The BBC will broadcast from major live events to mark the Armistice weekend including the Festival of Remembrance on 10 November and the Cenotaph and the Westminster Abbey service on 11 November
Dan Snow to explore the devastating consequences of shell shock during World War One on BBC Two and chart how over 100 years society has struggled to diagnose what we now know as PTSD
BBC Four will delve deep inside an extraordinary treasure trove of survivor testimonies, much of it previously unheard, from the last survivors from World War One, in the three-part series Britain’s Great War: The People’s Story
Also in association with 14-18 NOW, composer Anna Meredith creates Five Telegrams, a new work with 59 productions for the BBC Proms and Edinburgh International Festival
Five leading historians challenge the conventional story of the 1918 Armistice and its aftermath, from the fringes of Europe to the Middle East for BBC Radio 4 in Armistice 1918
100 Years of Votes for Women
Lucy Worsley to tell the story of how universal suffrage was achieved in How Women Won The Vote on BBC One
BBC Radio 3 present a special commission - The Pankhurst Anthem - a choral work composed by Lucy Pankhurst with text by Helen Pankhurst based on words by her great grandmother, Emmeline Pankhurst
Throughout the year Woman’s Hour on BBC Radio 4 will celebrate the achievements of the suffragists and suffragettes and a 18 in 2018 cohort - a group of young women eligible to vote for the first time this year - will explore some of the key issues facing women today
BBC to provide extensive coverage of PROCESSIONS, a mass participation artwork produced by Artichoke for 14-18 NOW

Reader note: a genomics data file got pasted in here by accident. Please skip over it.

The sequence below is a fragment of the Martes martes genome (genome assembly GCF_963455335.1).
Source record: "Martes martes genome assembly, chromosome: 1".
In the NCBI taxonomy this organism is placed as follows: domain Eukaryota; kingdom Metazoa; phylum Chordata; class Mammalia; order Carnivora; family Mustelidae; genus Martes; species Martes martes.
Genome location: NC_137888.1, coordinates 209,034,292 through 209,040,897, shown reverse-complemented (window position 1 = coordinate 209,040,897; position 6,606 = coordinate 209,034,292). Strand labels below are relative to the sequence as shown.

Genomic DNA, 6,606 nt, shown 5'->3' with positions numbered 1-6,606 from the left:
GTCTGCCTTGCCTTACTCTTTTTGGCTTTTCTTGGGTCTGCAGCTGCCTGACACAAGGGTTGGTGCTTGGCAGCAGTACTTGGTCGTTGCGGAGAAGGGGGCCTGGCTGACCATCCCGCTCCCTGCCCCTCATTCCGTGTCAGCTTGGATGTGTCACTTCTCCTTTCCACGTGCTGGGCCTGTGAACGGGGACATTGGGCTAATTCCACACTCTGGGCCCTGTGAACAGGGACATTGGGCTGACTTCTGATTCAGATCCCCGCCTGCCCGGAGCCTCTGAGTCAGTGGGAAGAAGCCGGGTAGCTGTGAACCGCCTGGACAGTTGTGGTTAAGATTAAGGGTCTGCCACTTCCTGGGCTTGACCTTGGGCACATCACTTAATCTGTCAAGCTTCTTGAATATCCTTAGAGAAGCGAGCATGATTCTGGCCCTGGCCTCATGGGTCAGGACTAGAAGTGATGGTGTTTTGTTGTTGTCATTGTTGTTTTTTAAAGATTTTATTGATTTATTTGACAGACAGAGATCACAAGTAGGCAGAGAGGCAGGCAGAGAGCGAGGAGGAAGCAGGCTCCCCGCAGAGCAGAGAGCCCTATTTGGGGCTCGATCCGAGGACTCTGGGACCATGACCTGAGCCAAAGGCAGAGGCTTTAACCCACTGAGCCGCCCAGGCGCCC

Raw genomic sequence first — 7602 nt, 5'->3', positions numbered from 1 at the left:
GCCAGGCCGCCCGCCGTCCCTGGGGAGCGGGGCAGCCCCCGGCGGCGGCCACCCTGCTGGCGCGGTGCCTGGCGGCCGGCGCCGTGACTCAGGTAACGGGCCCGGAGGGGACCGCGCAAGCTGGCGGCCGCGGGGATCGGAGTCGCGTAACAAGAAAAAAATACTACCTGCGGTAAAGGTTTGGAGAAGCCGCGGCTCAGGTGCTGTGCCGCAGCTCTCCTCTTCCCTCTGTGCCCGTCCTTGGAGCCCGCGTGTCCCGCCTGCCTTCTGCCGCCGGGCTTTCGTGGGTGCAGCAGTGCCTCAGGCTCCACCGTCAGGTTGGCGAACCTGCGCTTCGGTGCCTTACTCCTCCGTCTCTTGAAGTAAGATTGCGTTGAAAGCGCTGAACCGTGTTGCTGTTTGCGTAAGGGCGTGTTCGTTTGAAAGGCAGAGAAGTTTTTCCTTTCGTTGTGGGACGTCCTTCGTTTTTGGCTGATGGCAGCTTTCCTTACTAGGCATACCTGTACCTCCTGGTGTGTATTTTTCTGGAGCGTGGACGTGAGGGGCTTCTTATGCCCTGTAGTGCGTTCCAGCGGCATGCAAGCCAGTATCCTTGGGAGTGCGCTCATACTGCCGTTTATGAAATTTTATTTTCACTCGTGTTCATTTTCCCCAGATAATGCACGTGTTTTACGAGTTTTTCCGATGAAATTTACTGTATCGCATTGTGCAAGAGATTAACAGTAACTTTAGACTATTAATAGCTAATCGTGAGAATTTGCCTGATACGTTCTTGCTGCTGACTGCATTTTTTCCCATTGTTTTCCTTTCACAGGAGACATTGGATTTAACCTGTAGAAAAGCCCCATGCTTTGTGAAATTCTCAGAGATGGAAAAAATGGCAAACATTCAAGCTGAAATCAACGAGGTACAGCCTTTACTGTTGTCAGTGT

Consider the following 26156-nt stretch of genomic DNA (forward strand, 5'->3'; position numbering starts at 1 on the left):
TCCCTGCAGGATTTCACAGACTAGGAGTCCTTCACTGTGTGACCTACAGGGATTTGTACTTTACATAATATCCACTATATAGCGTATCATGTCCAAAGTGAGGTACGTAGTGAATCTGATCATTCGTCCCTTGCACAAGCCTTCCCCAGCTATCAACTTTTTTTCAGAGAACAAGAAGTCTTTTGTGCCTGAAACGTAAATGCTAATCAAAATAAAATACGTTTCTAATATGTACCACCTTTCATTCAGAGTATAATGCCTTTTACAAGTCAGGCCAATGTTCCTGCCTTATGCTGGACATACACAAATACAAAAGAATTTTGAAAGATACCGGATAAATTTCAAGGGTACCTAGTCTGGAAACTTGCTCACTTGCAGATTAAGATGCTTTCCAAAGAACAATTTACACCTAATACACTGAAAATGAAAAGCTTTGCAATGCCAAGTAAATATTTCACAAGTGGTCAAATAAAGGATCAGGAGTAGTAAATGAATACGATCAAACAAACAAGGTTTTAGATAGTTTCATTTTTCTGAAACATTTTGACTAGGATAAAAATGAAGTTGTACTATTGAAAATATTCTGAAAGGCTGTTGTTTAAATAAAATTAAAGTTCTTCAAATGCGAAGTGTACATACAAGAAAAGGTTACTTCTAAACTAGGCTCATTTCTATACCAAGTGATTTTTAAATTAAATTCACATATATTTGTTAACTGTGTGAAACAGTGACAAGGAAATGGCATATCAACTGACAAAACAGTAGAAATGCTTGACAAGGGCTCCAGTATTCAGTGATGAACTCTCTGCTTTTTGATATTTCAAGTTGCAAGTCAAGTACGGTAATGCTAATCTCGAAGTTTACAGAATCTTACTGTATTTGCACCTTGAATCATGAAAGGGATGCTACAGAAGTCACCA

Spanish Flu pandemic
In collaboration with Wellcome Trust, new BBC Two documentary to reveal the most comprehensive record of what happened in the UK when the 1918 influenza pandemic, known as Spanish Flu swept across the world
English Regions, in partnership with Wellcome Trust, Arts and Humanities Research Council and Imperial War Museums, to produce local content revealing the devastating impact the disease had on families already affected by four years of war and war work
BBC Four to broadcast Contagion! The BBC Four Pandemic, a 90 minute event which predicts the impact another Spanish Flu-like virus could have on the UK
100 years of the RAF
Ewan and Colin McGregor take to the skies on BBC One in some of the world’s most iconic planes to celebrate 100 years of the RAF.
In July the BBC will also broadcast the most spectacular public celebration of the work of the RAF in its 100 year history as it celebrates RAF 100: A Century in the Skies
Local, National and Global content
BBC Alba and BBC Northern Ireland to broadcast new documentary commissions exploring the lives of local pioneers and local tragedies
Dan Cruickshank’s Monuments Of Remembrance to explore the design and inspiration behind iconic war memorials
BBC World Service to air new documentaries about the Tomb of the Unknown Soldier and the closing political events of the Armistice